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Meet The Black Woman Who Styled Serena Williams And Daughter, Olympia's First Fashion Campaign Together

And sis's resume can go toe-to-toe with any of your faves.

Culture & Entertainment

Gabriella Karefa-Johnson has had a very interesting few months for her career. In December, she became the first Black woman to style a Vogue cover for model Paloma Elsesser. The very first black woman. In 2020 and 2021. But I digress.

Additionally, barely a month later, her next assignment just so happened to be the Vice President of the United States, Kamala Harris, for her first Vogue cover. And then one month after that, she styled Gigi Hadid's first solo Vogue cover. Oh, and she also styled the March Vanity Fair cover (featuring Billie Eilish). In the middle of it all, she managed to be tapped to style and star in Converse's spring 2021 look book.

So basically, sis is bookedT and busy, and her resume can go toe-to-toe with any of your faves. She's somehow flown under the radar as a boss of the fashion game, but in one of her most recent projects, her name is ringing bells.

In the cutest campaign you'll see today, Karefa-Johnson takes on the GOAT and GOAT Jr. for Stuart Weitzman's Spring 2021 Collection. The tennis star, who has worked with Karefa-Johnson for Stuart Weitzman before, poses alongside her daughter Alexis "Olympia" Ohanian Jr., age 3, who is shown wearing some of the brand's new styles that have us feenin' off the baby fever. It is the first fashion campaign that the mother-daughter duo has been featured in together.

Of the campaign, Williams says:

"It's a special campaign. I just felt like it was an opportunity because Olympia and I have been spending so much time together. Olympia is trying on my shoes all the time, it's so fun!"

But whether Serena Williams, or Zendaya, or the Vice President of the United States, GKJ (as she refers to herself), says through the whirlwind of her career, and the chaos of all her high-profiled projects, has been something she was ready for. On working with Vogue as the first black stylist, she tells The Cut:

"It really felt like a testament to how hard I've worked to get to where I am. It was an incredible honor, but it wasn't the greatest shock in the world. I'd worked for it, and I deserved it. I hesitate saying that, because I think it can sound hubristic, but it should be interpreted as somebody who set goals and worked really hard and who wasn't sure that they would come true. But when they did, it felt like it was the right time and the right opportunity. And I think that's why that cover was as successful as it was, because I was ready for it."

Her Instagram is filled with colorful, exuberant images of high-fashion nods to the industry, and comedic captions that show off her personality. Erykah Badu, Melina Matsoukas, and Lindsay Peoples Wagner (former Editor-in-Chief of Teen Vogue, also a black woman), are all flaunted throughout, as she’s basically screaming, 'I'm not new to any of this shit' as loud as possible.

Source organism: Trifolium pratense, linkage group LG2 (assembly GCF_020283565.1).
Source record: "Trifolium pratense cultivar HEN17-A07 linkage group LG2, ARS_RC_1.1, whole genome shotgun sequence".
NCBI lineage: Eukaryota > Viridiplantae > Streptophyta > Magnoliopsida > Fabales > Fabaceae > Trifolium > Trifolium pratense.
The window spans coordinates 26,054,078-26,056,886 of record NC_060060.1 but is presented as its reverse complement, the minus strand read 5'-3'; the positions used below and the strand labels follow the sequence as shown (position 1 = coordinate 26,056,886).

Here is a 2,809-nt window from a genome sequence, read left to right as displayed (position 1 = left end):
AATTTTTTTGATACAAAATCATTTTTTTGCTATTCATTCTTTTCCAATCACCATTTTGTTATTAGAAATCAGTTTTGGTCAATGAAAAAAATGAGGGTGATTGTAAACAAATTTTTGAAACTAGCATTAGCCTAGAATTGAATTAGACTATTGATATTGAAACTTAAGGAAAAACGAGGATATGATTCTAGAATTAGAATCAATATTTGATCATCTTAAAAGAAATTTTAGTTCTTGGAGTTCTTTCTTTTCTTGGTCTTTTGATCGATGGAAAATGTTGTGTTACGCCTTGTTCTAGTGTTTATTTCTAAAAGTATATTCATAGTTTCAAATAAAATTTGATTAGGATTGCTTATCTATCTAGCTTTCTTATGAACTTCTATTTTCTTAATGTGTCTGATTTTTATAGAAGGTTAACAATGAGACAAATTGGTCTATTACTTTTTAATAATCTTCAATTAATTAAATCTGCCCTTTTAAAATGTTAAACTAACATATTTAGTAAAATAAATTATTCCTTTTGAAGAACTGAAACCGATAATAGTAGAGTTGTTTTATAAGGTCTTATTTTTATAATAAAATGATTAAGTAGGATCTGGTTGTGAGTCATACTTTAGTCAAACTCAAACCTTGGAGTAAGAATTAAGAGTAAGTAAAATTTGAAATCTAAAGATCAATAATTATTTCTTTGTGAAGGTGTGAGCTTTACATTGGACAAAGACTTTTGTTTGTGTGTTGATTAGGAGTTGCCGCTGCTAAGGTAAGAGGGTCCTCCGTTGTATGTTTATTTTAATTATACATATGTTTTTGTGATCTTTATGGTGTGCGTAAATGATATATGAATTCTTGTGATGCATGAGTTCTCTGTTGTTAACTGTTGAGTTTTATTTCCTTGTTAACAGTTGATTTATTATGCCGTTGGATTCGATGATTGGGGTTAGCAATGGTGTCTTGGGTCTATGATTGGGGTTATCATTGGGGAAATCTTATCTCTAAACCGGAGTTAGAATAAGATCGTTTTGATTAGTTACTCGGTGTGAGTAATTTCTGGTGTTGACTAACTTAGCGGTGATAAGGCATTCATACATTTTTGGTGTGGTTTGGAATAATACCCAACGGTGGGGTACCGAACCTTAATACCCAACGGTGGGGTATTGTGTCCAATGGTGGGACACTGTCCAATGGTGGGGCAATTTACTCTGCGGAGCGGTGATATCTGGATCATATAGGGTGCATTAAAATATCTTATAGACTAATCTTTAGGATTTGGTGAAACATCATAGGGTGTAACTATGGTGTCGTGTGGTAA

Her start in the industry began when she realized her dream of "being a Spice Girl wasn't going to work out."

"I realized that maybe I don't have a good singing voice and maybe I don't actually care about music, I just liked the glam of it."

Instead, she learned by watching her grandmother and her aunt (a former model), and religiously reading Style.com and Teen Vogue. It opened her eyes to the world of fashion and clothes. She then took on a slew of internships to kick her way into the door; internships that included Women's Wear Daily and Vogue, telling Fashionista:

"I worked my ass off. I got to go on all of these amazing shoots, and I realized I liked being a fashion editor; it was the best of both worlds. You really have to be analytical, you have to be connecting the clothing to what's happening in the world, there are stories that are told through clothing, but those stories are also reflected in who we are as people, what people want to be buying, and how we translate that to any reader in America — actually, in the world."

And although she is often surrounded by those who may not look like her, she's very aware that, as a plus-size, Black woman, she carries a certain responsibility to be representative of the culture.

"I want people to know that if I'm working, literally anyone else can be working, because there wasn't a Black fashion editor that I'd look to when I was growing up — there was Andre [Leon Talley], who was amazing, but it wasn't a thing. I just want to be working consistently enough and creating pictures that are poignant enough that, to whoever's looking at them who might want to be a fashion editor, knows that it's fully possible."

--

Well, sis, that's exactly what you're doing.

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Featured image by Jan Zahradka / Shutterstock.com

This article is in partnership with Xfinity.

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